I’m here in Warsaw at the 19th so-called “Conference of the Parties” – basically every nation is represented plus all kinds of interested NGOs and private sector companies to work on global climate change issues. USAID participates robustly for three reasons.
First, we come to assist our Department of State colleagues in the negotiations. These COP meetings are very big. To accommodate everybody, COP19 is being held inside Poland’s national soccer stadium. On five levels. Every concourse is filled with temporarily-built meeting rooms, booths, press facilities, work stations, etc. Most skyboxes have been converted to offices.
The playing field has been covered over with enormous tents serving as temporary meeting halls for the plenary sessions. At any one time there are dozens of meetings negotiating different aspects of climate change initiatives. To cover them all, the State Department asks other U.S. Government climate change experts, including USAID experts, to join in the effort.
Second, we are here to learn more about how nations are facing climate change so that we are better able to fulfill our development mission. The COP represents a very efficient way of interacting with many other governments and members of civil society to learn about their successes, failures, concerns, and future plans. For example, a session on Fast Start Finance (FSF) was held today. Nine of the developed countries that collectively committed to providing $30 billion in public finance to developing countries for climate action between 2010 and 2012, including the United States, spoke about lessons learned during the period.
The good news is we all met our commitments: from Liechtenstein’s $700,000 to the United States’ $7.4 billion. The interesting part was to hear each country talk about lessons learned. I was struck by the parallels between climate assistance and “Aid for Trade” in WTO meetings I have attended. Aid for Trade discussions have evolved over the years, moving beyond inputs like dollars spent, and starting to grapple with outcomes, aid effectiveness, and private sector engagement. I can already see climate finance headed in the same direction.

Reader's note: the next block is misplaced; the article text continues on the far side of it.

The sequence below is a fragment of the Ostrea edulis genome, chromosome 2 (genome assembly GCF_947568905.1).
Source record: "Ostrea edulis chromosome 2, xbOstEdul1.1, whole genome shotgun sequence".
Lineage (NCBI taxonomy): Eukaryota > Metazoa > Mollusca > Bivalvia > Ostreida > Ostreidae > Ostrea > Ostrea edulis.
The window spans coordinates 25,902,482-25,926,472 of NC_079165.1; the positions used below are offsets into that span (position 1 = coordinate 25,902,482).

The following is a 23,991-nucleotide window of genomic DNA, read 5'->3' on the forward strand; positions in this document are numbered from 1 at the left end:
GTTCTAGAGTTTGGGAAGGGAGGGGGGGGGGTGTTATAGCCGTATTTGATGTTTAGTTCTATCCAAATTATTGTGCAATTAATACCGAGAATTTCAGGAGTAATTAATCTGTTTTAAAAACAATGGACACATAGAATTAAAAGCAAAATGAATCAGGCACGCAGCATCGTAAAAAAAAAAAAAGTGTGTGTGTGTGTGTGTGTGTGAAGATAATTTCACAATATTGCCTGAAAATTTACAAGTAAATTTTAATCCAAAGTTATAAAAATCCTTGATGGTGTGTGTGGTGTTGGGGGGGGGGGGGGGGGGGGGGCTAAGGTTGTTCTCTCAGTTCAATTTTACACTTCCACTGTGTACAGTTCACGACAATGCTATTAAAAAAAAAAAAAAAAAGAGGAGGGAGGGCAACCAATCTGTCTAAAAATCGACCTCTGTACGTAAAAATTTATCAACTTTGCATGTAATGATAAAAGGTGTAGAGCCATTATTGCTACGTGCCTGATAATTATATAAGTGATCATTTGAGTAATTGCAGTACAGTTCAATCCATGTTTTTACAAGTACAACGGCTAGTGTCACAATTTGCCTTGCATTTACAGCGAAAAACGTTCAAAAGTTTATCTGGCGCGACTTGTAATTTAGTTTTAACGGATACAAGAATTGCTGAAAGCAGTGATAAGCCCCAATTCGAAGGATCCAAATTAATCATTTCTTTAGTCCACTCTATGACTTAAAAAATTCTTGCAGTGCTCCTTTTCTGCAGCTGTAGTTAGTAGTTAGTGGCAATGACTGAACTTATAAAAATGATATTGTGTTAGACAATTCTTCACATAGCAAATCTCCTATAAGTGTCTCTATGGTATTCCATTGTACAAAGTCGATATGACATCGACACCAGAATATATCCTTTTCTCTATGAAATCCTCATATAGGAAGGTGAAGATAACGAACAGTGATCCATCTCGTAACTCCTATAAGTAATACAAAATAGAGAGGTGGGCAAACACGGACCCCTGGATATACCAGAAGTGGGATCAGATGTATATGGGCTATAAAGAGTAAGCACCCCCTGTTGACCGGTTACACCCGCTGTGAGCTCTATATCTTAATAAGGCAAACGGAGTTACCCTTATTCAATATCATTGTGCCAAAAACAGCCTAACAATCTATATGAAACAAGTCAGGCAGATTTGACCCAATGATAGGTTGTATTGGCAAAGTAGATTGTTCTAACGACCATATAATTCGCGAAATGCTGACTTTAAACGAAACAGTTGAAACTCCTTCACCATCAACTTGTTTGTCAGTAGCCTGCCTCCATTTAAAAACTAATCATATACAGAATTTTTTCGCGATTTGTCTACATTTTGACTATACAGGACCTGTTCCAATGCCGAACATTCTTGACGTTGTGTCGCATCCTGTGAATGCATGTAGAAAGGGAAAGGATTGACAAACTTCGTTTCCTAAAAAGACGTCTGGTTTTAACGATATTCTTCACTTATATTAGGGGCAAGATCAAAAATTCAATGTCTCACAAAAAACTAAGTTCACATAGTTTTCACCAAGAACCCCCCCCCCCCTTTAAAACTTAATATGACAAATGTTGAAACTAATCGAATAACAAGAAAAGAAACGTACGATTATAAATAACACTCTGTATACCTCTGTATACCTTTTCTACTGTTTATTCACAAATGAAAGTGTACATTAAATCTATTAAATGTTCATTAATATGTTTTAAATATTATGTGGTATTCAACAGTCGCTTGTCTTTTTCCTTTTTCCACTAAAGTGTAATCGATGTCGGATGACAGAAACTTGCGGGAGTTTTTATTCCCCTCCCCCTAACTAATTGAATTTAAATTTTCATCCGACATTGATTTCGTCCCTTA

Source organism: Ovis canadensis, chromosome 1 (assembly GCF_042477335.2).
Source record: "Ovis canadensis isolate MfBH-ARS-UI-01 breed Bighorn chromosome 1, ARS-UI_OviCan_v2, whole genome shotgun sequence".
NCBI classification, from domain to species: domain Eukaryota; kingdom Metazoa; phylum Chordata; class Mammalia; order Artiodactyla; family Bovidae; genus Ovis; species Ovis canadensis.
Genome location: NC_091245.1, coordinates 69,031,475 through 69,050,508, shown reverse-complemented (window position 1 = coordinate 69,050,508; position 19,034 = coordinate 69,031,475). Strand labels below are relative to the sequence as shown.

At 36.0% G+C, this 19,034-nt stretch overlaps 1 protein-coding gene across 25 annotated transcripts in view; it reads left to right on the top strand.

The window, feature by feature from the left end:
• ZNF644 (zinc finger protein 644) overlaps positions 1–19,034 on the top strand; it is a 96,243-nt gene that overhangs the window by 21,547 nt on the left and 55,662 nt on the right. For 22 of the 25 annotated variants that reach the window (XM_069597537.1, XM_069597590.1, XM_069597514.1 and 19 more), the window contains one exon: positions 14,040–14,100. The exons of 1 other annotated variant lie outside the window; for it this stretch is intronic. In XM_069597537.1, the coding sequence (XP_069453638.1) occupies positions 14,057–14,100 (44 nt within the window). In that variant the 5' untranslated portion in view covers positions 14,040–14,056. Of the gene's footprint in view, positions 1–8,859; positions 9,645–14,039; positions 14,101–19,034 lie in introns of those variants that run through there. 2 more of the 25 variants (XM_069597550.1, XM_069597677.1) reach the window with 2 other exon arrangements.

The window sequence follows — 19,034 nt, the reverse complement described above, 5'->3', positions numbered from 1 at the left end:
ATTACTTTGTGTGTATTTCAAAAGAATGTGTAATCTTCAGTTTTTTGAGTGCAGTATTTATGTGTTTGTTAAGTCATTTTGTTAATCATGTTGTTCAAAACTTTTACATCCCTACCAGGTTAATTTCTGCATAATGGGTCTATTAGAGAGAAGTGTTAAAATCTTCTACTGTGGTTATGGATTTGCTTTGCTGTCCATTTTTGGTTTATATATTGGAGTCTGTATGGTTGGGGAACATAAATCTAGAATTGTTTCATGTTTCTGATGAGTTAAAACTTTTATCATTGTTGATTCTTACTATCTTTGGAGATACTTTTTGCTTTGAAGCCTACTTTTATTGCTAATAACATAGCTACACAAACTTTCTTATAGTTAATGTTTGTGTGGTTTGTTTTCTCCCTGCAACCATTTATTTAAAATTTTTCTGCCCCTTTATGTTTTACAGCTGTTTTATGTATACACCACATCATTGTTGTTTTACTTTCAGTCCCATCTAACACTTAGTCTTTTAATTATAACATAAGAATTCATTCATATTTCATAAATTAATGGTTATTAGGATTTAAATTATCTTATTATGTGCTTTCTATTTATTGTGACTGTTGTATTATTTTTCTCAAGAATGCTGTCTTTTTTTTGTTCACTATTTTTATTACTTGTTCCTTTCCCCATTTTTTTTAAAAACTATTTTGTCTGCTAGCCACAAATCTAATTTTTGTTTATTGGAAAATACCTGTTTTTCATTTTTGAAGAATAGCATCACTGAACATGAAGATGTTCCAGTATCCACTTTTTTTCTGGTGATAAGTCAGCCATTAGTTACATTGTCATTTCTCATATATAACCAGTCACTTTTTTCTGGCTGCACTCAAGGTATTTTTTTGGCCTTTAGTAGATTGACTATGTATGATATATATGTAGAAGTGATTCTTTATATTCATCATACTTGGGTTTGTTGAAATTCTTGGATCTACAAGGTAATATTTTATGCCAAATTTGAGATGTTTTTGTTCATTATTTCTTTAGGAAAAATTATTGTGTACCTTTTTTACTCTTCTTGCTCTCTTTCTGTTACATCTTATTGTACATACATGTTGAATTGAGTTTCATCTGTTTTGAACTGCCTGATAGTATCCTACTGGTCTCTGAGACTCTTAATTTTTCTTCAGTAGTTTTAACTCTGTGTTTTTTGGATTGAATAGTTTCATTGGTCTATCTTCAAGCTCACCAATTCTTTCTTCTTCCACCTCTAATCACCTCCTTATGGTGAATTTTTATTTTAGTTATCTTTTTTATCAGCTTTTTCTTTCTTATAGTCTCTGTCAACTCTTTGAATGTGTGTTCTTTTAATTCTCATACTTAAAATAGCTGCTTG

These lessons will help us improve our programs at USAID. Today’s discussion gave me fresh insight into one of the challenges USAID is facing in continuing to develop good outcome measures for our adaptation work with developing countries. With workable adaption metrics, the global community could be in a position to shift the conversation from inputs to outcomes — a place we surely want to be.
Third, USAID staff come to climate talks to tell the rest of the world about the good results we are getting with the effective deployment of limited U.S. resources. Telling our story is important – so the rest of the world knows the U.S. is engaged in these issues as a good global citizen. For example, I will moderate a panel tomorrow that focuses on projects working to conserve the planet’s precious forests. A Colombian panelist will talk about a project, funded in part by USAID, working with 29 autonomous communities – Afro-Colombian Councils and Indigenous Reserves – to conserve more than 1 million hectares in the Colombian Pacific, one of the most bio-diverse areas in the world. Another effort we will discuss is the Tropical Forest Alliance 2020 (TFA 2020) – a new public-private partnership committed to addressing the global drivers of deforestation by reducing tropical deforestation associated with commodities such as palm oil, soy, beef, and paper and pulp. TFA 2020 has already attracted six major new partners – the Netherlands, Norway, the United Kingdom, World Resources Institute, Conservation International, and IDH Sustainable Trade Initiative. These partners have joined the United States and the Consumer Goods Forum, a global network of more than 400 companies with over $3 trillion in annual sales. TFA 2020 shows how far we have already come and where we are headed.
So, there are lots of reasons to be here representing the United States and lots to get done.